Rich Galen
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One of the most enduring songs from the 1957 Broadway musical, "The Music Man" is named "Trouble"

Trouble, oh we got trouble,
Right here in River City!
With a capital "T"
That rhymes with "P"
And that stands for Pool

Yesterday the Democrats had trouble with a capital "T" that rhymes with "C" and that stands for Carville.

As in James. As in my former back-door neighbor. As in husband to Mullfave Mary Matalin.

The James wrote an essay for CNN in which he stated it was time for President Obama to panic. I am not paraphrasing. He wrote that after thinking about the drubbing Obama and his fellow Democrats got in two special Congressional elections - one in Nevada and one in New York City, he wrote:

"What should the White House do now? One word came to mind: Panic."

The election win in Nevada would not normally have raised any eyebrows because it was in a Republican district. But the winner, former State Sen. Mark Amode1 won by a much larger margin than Sen. John McCain won that district in the Presidential election of 2008.

This is called "over performing."

That wasn't the big news. The big news was not just that the Congressional seat formerly held by Anthony "Not Sure If That's a Photo of my Tighty-Whiteys or Not" Weiner was won by a Republican for the first time in 90 years; it was that the Republican won easily and that the heavily orthodox Jewish voters in the district went for the Republican.

As Larry Sabato, University of Virginia professor of political science, correctly Tweeted after the results of the NY-9 special became obvious, it is dangerous to use special elections or polls as predictors of future events.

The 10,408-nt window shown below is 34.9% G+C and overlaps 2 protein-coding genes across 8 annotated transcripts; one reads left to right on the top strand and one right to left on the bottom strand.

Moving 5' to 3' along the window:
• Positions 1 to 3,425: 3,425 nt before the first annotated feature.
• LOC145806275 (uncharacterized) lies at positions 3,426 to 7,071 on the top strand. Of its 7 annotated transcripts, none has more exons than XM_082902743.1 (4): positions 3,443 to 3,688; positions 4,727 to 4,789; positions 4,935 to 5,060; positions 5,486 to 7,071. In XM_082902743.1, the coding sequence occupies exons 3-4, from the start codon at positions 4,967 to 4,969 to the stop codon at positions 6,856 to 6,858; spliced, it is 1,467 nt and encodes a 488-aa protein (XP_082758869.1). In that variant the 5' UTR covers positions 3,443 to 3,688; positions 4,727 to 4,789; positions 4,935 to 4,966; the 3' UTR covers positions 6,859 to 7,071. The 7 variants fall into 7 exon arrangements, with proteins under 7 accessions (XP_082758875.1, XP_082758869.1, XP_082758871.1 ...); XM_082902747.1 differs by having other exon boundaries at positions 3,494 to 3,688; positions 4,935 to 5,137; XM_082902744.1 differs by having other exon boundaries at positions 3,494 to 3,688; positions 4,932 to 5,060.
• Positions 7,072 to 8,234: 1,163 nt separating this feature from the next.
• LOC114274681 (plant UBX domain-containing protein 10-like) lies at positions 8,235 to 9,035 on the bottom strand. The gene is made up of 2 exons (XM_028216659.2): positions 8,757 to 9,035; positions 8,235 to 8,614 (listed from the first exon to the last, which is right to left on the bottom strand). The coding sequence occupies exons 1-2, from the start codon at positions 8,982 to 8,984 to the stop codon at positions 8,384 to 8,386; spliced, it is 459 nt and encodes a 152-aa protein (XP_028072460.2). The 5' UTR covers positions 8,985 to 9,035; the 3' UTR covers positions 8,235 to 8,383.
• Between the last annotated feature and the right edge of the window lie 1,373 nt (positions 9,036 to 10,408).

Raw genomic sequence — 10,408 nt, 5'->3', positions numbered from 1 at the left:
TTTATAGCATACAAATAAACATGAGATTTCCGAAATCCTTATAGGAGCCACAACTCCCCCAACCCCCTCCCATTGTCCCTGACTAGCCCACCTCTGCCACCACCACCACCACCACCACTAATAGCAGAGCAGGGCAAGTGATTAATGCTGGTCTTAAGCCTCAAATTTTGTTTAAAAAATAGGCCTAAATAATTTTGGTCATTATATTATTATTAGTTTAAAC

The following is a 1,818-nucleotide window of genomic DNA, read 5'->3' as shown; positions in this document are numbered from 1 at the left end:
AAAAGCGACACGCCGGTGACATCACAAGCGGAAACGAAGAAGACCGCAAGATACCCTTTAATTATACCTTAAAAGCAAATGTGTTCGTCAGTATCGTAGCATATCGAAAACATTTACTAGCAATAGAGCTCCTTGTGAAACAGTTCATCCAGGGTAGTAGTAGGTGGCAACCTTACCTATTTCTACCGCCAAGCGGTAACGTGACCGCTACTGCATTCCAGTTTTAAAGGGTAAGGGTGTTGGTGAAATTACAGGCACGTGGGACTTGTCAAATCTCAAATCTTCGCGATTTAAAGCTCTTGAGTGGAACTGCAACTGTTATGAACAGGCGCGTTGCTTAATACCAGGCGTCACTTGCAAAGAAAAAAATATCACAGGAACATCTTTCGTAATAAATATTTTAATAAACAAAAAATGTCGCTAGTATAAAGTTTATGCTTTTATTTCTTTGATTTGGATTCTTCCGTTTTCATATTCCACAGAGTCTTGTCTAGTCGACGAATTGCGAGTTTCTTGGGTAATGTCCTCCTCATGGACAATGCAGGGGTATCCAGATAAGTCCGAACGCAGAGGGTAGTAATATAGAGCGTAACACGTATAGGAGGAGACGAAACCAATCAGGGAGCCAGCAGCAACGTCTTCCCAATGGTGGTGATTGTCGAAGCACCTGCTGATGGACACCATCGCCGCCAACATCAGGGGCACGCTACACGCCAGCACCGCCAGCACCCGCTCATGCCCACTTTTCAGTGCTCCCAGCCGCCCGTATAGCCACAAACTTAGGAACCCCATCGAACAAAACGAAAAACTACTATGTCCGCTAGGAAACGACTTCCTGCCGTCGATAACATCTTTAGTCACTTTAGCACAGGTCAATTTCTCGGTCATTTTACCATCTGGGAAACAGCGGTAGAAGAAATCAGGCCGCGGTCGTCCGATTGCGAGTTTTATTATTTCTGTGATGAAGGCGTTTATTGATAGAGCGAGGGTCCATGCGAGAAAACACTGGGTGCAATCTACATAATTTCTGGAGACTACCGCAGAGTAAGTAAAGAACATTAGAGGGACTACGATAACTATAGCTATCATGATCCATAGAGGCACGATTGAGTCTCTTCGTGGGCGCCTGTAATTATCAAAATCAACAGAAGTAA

I replied, via Twitter, "Yes, but in both specials and polls it's better to come in first than to come in last."

In a segment on John King's CNN show last night, Carville and Democratic pollster Cornell Belcher got into it when Belcher pointed out that as bad as President Obama's poll numbers are, the Congress' numbers are worse.

James retorted, "But they keep electing Republicans!

James suggested the President fire people who aren't doing their jobs. Cornell said it was a messaging problem and that's why Obama has gone out to the states to deliver the message himself.

Carville said, "Then fire the communications staff. Communications people are a dime a dozen."

Well, hold on there just one second, Babba Louie.

I was on in the next segment and I took umbrage at that. I said, "I'm a communications person and I don't think I'm a 'dime-a-dozen' guy. I often get 12 or 13 cents a dozen."

I'm going to throw the Carvilles' Washington Post into their bushes every morning for the next two weeks.

James' advice was heavy on the firing business. He wrote:

"Bill Clinton fired many people in 1994 and took a lot of heat for it. Reagan fired most of his campaign staff in 1980. Republicans historically fired their own speaker, Newt Gingrich. Bush fired Defense Secretary Donald Rumsfeld. "For God's sake, why are we still looking at the same political and economic advisers that got us into this mess?"

Democrats lost two special Congressional elections, the numbers for initial jobless claims show that employment may be going in the wrong direction, that solar panel company for which we guaranteed a half billion dollars in loans went belly up last week, and James Carville think's the President is surrounded by morons.

Politico reported that the non-partisan Field Poll showed,

"For the first time since Obama took office, fewer than half of state voters approved of his overall performance. In March 2009, 65 percent approved of his job was doing as president and just 21 percent disapproved. By September 2011, just 46 percent approved while 44 percent disapproved."

It is not likely that the Republican nominee - whoever he or she is - is going to win California, but it shows a deep, broad, maybe irreversible erosion of support for the President.

As one pollster who was following that New York race said, "Where [Obama] has lost his support in New York is among the Democrats."

That's trouble. With a capital "T" and that rhymes with "D" and that stands for Democrats.

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Rich Galen

Rich Galen has been a press secretary to Dan Quayle and Newt Gingrich. Rich Galen currently works as a journalist and writes at Mullings.com.